It’s been more than a few years since Greater Toronto’s real estate professionals have felt disappointed with a spring selling season; in recent years the reaction has been closer to astonishment as the region hit one new record after another.
But this spring is shaping up differently. Chalk it up to an unusually rainy season; or concerns about the provincial Liberals’ new housing rules; or the federal Liberals' new mortgage rules last fall; or maybe just plain old buyer exhaustion — but things are changing in Toronto’s (formerly?) red-hot housing market.
And while there's little chance of the region's housing market suddenly becoming affordable overnight, there is reason to believe that in the months to come, it may be a little easier to buy a house in Greater Toronto, and a little harder to sell one.
Here are four signs that Toronto’s housing bubble is beginning to deflate.
1. Sales are down
Home sales fell 6.7 per cent from March to April in Greater Toronto, and for the first time since 2013, they are down from the same month a year earlier, according to data released Monday by the Canadian Real Estate Association.
2. New home listings have soared
There has been a sudden, sharp spike in the number of homes available for sale in Greater Toronto. It appears homeowners are taking advantage of rapid house price growth to cash out of the Toronto market.
There were 21,630 newly listed homes this April in the region, compared to 16,252 in April of last year — up more than 33 per cent in a year.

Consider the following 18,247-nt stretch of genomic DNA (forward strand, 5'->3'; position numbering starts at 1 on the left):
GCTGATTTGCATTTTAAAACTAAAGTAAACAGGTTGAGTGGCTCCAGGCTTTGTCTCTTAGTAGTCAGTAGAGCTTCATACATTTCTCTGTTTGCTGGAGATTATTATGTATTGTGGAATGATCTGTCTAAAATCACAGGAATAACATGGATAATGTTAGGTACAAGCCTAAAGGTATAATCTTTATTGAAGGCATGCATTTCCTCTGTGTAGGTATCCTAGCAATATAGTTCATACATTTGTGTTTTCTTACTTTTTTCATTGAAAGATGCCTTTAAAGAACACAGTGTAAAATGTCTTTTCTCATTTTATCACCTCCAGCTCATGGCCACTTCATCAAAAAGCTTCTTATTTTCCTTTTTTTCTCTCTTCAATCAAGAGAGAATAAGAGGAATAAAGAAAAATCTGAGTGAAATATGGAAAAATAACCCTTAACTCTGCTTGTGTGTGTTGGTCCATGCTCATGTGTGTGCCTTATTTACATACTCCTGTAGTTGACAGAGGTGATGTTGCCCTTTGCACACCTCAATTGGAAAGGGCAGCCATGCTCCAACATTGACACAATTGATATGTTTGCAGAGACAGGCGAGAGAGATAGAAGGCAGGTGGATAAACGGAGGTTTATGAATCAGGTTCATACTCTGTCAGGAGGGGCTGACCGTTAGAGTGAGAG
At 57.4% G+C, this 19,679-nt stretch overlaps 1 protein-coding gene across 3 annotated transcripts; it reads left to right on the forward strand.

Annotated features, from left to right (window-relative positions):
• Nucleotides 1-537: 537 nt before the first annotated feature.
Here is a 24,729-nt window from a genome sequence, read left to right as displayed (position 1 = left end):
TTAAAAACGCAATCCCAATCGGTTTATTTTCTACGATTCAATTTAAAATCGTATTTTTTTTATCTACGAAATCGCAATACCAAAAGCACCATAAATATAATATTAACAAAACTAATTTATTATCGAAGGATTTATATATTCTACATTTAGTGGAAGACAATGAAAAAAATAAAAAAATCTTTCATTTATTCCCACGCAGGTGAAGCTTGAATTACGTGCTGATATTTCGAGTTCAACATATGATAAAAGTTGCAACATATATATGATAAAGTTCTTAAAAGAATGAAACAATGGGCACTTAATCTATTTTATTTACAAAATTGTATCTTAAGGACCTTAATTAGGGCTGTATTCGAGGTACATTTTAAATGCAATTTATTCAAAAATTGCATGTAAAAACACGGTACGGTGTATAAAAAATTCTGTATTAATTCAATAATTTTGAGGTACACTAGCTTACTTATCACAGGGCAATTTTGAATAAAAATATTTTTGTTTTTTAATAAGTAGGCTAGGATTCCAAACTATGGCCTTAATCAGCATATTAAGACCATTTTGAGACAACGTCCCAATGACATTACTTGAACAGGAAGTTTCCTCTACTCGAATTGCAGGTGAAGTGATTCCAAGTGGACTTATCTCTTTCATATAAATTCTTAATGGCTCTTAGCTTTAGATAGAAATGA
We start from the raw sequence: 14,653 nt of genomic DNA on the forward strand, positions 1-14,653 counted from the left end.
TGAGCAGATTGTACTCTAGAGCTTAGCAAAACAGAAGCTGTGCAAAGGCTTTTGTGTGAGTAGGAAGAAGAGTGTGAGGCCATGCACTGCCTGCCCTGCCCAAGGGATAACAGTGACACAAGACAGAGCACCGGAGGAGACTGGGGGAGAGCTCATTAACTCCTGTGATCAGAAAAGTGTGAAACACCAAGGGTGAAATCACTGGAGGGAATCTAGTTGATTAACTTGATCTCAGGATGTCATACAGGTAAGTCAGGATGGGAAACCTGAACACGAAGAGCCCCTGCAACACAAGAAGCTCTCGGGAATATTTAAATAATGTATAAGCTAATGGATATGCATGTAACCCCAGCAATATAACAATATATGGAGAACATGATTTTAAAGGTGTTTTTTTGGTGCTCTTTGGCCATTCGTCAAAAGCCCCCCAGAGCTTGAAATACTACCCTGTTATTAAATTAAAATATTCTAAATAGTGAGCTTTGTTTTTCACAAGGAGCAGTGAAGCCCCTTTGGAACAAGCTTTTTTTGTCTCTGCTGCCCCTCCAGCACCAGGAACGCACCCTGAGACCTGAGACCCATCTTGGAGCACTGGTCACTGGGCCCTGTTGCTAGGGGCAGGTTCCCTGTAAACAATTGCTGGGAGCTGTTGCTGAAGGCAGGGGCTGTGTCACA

It’s particularly pronounced in single-family homes. The number of those on sale soared by 50 per cent this April to its highest in at least five years, according to an analysis by Better Dwelling.
TD Bank economist Diana Petramala says that spike in listings has brought Toronto's market "well within balanced territory" — that's a big change from just a few months ago, when most market observers agreed Toronto was a "seller's market."
3. Buyers are hesitating
After years of a growing frenzy in the housing market, Greater Toronto realtors say they're seeing signs of buyers pulling back from the market.
“Sometimes properties are not selling right away,” Royal LePage realtor Elli Davis told The Globe and Mail. “Some are still a week. But some of them now I am seeing over 14 days, 20 days.”
“I would not say this market has fallen apart or anything like that,” she added. “I think it is just normalizing and levelling off.”
That’s a fairly different tone from the one seen in previous spring selling seasons, when realtors were declaring a housing shortage as properties were snapped up amid panic buying.
4. There’s been a spike in searches for “housing bubble”
According to Google Trends, searches for “housing bubble” have spiked in Canada in recent months to their highest level ever.
That might be a sign people are losing faith in house price growth. A similar jump in searches was seen in the U.S. prior to the burst of its housing bubble.
"Housing bubble" searches spiked in the U.S. in mid-2005, as house prices were growing at a fever pitch. Within 18 months, the U.S. market was seeing falling house prices, and search interest in the term “housing bubble” was on the decline.
Coming Soon: The Home Stretch
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